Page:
Home » OPINION » Columns » LAW ELEVATED — NLRA considerations during COVID-19 pandemic

LAW ELEVATED — NLRA considerations during COVID-19 pandemic

TIMOTHY LINDSAY

As if employers and their HR personnel do not have enough to deal with, all must be mindful of the protections and prohibitions found under the National Labor Relations Act (NLRA) when addressing the many employment-related issues brought on by the coronavirus. Whether you have a union or not, the NLRA can be implicated when making difficult employment decisions in order to ride out the virus wave.

If you do not have a union

The NLRA protects employees who engage in “concerted activity” for purposes of improving or changing working conditions. If an employer disciplines an employee for having engaged in concerted activity, the employer will have violated the anti-retaliation provisions of the NLRA and subject to an unfair labor practice charge. This is so regardless of whether the employees are members of a union or not. Concerted activity occurs when two or more employees act together with respect to any matter that is related to the terms and conditions of their employment.

In the COVID-19 context, most, if not all, employee concerns will be prompted by safety issues in the workplace. For instance, employees may mutually decide to wear or insist on wearing masks to work – even though such apparel has not been previously allowed by the employer. Since the request would be viewed as a safety issue – and thus effecting a term and condition of employment – employers should be cautious in disciplining those employees. Additionally, some employers require employees to wear personal safety gear (hard hats, goggles, gloves, smocks, etc.) while performing their jobs. As a cost-saving measure, many employers require employees working different shifts to share the gear.  However, employees collectively may object to doing so now in light of the virus pandemic and request their own gear – refusing to share. Similarly, employees may insist on more frequent sanitizing of workstations by the employer. All such requests should be considered and addressed in light of the protections and prohibitions of the NLRA.

If you have a union

If some or all of your employees are represented by a union, the employer is subject to a collective bargaining agreement. As a general matter, the collective bargaining agreement requires an employer to bargain over some changes in terms and conditions of employment before those changes are made – some topics are subject to mandatory bargaining while others may be a permissive subject of bargaining. Even if permissive, and not mandatory, an employer may be required to bargain with the union over the effects of any proposed changes. In other words, where an employer is under a collective bargaining agreement, there are few instances where an employer should feel comfortable making unilateral changes in the terms and conditions of employment for those employees covered by the collective bargaining agreement.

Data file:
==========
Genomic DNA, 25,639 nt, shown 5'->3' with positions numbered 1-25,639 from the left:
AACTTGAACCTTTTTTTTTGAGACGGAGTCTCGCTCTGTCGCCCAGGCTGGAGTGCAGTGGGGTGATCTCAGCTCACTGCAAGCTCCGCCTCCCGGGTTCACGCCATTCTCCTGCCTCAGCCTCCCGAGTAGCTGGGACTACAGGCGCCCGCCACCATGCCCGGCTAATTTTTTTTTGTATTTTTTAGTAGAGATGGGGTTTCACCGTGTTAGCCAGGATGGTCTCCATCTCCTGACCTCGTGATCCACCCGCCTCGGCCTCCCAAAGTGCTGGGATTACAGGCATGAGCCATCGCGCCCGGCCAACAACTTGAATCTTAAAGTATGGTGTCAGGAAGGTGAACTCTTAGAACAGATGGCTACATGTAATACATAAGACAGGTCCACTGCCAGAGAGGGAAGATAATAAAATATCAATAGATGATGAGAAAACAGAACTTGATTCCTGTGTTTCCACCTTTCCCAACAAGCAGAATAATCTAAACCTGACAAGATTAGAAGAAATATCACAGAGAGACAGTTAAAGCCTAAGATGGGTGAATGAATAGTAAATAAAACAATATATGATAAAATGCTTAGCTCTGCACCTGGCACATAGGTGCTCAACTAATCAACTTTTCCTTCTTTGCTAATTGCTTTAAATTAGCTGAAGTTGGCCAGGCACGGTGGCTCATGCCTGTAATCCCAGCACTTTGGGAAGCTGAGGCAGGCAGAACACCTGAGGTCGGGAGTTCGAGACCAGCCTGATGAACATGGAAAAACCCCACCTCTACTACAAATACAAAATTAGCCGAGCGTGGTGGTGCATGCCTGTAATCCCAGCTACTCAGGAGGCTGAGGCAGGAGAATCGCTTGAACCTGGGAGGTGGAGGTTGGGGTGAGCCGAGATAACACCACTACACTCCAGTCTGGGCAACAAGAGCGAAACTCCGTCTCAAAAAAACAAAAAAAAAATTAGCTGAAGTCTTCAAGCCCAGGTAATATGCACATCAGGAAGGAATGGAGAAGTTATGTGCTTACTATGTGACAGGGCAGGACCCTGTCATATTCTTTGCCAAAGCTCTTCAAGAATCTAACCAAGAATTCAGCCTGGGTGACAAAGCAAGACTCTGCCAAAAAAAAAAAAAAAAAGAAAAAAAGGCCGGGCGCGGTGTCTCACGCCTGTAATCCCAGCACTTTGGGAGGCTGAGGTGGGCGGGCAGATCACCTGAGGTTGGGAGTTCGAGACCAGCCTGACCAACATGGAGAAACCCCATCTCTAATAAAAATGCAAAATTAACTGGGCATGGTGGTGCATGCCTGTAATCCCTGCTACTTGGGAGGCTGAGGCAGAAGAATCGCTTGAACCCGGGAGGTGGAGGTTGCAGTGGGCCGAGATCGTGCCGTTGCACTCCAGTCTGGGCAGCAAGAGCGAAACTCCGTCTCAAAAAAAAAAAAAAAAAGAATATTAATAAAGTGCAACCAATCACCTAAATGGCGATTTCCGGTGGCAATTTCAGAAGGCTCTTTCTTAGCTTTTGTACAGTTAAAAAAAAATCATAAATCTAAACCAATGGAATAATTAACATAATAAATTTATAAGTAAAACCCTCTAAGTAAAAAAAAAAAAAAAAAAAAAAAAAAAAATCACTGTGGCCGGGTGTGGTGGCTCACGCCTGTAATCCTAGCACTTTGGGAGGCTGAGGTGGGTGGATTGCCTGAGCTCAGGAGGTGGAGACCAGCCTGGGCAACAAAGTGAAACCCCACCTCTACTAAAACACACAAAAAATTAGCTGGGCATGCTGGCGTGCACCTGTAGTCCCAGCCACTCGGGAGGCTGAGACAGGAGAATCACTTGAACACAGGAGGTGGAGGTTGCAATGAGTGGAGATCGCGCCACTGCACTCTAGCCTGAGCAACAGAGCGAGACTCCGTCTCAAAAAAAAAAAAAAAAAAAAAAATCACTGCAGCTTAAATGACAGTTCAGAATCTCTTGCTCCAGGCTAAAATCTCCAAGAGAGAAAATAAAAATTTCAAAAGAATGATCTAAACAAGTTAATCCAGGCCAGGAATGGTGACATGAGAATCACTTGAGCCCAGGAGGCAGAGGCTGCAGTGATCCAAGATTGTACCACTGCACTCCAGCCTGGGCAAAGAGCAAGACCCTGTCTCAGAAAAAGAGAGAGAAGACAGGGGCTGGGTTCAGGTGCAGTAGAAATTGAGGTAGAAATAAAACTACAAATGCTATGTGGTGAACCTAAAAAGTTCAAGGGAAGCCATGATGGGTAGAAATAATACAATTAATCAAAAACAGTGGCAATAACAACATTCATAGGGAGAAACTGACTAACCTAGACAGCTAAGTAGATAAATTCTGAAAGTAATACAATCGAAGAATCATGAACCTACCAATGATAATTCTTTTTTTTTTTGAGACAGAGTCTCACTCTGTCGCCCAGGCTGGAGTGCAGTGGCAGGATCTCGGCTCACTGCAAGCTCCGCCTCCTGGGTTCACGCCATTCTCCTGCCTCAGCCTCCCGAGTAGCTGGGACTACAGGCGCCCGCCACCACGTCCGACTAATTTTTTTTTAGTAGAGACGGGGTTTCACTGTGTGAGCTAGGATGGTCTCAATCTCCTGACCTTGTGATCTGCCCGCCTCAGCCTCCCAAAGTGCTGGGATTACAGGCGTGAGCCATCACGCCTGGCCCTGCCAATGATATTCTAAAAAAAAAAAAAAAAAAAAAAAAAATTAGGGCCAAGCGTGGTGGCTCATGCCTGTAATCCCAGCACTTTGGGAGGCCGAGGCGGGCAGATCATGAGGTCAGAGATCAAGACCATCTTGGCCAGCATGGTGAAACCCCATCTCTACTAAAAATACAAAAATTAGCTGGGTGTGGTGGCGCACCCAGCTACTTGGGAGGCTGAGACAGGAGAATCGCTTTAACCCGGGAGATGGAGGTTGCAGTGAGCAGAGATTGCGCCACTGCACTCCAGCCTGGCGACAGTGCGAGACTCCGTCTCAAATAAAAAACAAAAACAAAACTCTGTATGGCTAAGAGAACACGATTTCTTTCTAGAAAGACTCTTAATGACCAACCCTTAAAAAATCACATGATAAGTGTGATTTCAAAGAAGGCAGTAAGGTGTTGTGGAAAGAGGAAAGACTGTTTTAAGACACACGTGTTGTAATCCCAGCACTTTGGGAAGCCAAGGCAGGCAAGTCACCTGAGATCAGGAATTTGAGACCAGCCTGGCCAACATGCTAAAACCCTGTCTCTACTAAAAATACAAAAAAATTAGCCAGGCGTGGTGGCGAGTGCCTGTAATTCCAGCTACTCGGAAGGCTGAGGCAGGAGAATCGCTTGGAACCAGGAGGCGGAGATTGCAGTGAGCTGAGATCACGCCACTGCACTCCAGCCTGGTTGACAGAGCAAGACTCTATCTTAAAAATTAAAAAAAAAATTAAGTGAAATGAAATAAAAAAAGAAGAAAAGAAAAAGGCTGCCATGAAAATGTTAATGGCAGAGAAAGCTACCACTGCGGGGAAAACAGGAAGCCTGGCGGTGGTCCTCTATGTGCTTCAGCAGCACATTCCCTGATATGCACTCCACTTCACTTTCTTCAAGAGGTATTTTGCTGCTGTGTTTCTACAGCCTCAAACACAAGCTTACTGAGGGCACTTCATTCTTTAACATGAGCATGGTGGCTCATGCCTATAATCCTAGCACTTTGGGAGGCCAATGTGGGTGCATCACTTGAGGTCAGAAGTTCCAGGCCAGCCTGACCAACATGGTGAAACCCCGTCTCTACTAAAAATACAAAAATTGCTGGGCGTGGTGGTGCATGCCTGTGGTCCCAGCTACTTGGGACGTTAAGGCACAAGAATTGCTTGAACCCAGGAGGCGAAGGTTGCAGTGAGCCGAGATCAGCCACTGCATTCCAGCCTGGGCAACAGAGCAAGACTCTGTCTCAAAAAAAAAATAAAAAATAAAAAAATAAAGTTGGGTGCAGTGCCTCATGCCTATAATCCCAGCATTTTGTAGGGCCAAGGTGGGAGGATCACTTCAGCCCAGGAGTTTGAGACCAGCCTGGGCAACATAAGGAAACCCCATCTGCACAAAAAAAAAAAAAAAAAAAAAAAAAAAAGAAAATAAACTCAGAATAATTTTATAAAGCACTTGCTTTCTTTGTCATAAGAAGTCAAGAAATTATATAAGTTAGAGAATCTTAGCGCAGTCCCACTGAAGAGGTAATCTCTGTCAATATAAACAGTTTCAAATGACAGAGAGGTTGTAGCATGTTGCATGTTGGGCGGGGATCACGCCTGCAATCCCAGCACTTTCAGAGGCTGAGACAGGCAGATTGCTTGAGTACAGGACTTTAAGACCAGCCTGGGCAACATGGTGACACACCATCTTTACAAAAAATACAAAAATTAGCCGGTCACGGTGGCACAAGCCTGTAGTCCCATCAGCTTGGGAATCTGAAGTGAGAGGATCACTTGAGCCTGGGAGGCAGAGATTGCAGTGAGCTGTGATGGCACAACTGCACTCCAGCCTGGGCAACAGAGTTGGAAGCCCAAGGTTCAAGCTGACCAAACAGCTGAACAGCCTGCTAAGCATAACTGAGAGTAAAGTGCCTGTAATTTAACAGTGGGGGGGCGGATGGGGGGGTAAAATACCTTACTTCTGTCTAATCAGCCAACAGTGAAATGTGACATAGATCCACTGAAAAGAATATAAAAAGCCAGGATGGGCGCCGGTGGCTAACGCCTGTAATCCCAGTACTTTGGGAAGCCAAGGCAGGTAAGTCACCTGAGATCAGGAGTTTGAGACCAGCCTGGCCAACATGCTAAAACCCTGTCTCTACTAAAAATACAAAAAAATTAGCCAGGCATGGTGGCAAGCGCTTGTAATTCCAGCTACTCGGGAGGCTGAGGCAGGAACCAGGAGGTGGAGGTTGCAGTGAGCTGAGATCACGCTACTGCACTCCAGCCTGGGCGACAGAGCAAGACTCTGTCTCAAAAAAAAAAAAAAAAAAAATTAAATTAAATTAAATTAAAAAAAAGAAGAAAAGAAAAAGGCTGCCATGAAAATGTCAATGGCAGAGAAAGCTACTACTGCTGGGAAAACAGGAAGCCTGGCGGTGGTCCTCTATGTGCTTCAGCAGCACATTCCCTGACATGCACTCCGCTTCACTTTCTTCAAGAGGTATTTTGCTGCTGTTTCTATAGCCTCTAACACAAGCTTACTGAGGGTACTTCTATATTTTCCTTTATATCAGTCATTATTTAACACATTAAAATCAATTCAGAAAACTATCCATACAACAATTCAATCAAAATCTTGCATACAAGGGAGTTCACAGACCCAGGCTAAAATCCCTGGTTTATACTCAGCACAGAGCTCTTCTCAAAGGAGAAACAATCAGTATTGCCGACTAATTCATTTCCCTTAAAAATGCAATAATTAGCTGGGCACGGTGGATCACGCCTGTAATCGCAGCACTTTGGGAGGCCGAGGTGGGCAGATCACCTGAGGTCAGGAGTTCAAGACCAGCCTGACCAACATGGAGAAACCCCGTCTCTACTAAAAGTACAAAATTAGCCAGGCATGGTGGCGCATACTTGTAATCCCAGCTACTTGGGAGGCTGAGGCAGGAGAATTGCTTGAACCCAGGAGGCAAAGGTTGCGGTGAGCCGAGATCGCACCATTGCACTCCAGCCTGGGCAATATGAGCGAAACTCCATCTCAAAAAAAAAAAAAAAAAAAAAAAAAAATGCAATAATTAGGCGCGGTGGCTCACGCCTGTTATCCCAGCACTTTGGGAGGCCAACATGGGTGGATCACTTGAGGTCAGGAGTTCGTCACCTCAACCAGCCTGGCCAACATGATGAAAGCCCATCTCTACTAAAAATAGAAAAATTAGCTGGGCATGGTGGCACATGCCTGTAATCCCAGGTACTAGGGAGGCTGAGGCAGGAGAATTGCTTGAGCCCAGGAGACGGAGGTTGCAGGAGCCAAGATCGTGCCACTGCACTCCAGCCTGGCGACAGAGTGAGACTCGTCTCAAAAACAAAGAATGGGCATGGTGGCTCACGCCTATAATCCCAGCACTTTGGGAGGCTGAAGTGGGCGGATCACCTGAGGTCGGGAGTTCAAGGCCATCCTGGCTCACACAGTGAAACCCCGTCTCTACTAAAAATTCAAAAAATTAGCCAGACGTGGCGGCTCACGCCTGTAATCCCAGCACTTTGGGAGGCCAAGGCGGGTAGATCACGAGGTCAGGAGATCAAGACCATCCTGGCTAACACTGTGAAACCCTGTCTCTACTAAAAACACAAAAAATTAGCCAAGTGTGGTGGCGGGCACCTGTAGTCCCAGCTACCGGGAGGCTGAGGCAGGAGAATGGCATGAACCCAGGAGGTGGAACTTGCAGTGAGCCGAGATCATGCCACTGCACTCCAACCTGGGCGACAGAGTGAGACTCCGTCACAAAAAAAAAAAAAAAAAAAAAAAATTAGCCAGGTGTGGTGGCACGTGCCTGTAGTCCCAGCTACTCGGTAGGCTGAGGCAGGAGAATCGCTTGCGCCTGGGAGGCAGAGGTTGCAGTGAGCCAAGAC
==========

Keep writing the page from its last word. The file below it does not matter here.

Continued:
However, some collective bargain agreements contain language which may permit easing or slacking of some bargaining obligations of the employer in the event of national or other emergencies over which the employer had no control – which the COVID-19 pandemic could possibly be viewed. Similarly, some collective bargaining agreements may contain a force majeure clause which would excuse a party from its contractual obligations due to extraordinary and uncontrollable circumstances or events.  Such language or clauses would work both ways, however. For instance, citing a force majeure clause, union members may decide not to show up for work due to realistic safety concerns – although the collective bargaining agreement contained a prohibition against work stoppage or strikes.

After all is said and done, it would be prudent of an employer subject to a collective bargaining agreement to sit down with the union representatives and “negotiate” the changes the employer believes are necessary. Once the union is on board, the employer can be assured of not being impeded when implanting those changes. Otherwise, the employer may find itself spending more time dealing with charges filed with the National Labor Relations Board than tending to the efforts of keeping its business operational.

» TIMOTHY W. LINDSAY has practiced exclusively in the area of labor and employment law since 1987 and has extensive experience in defending public and private employers against claims involving a wide variety of state and federal labor and employment laws.

BEFORE YOU GO…

… we’d like to ask for your support. More people are reading the Mississippi Business Journal than ever before, but advertising revenues for all conventional media are falling fast. Unlike many, we do not use a pay wall, because we want to continue providing Mississippi’s most comprehensive business news each and every day. But that takes time, money and hard work. We do it because it is important to us … and equally important to you, if you value the flow of trustworthy news and information which have always kept America strong and free for more than 200 years.

If those who read our content will help fund it, we can continue to bring you the very best in news and information. Please consider joining us as a valued member, or if you prefer, make a one-time contribution.

Click for more info

About For the MBJ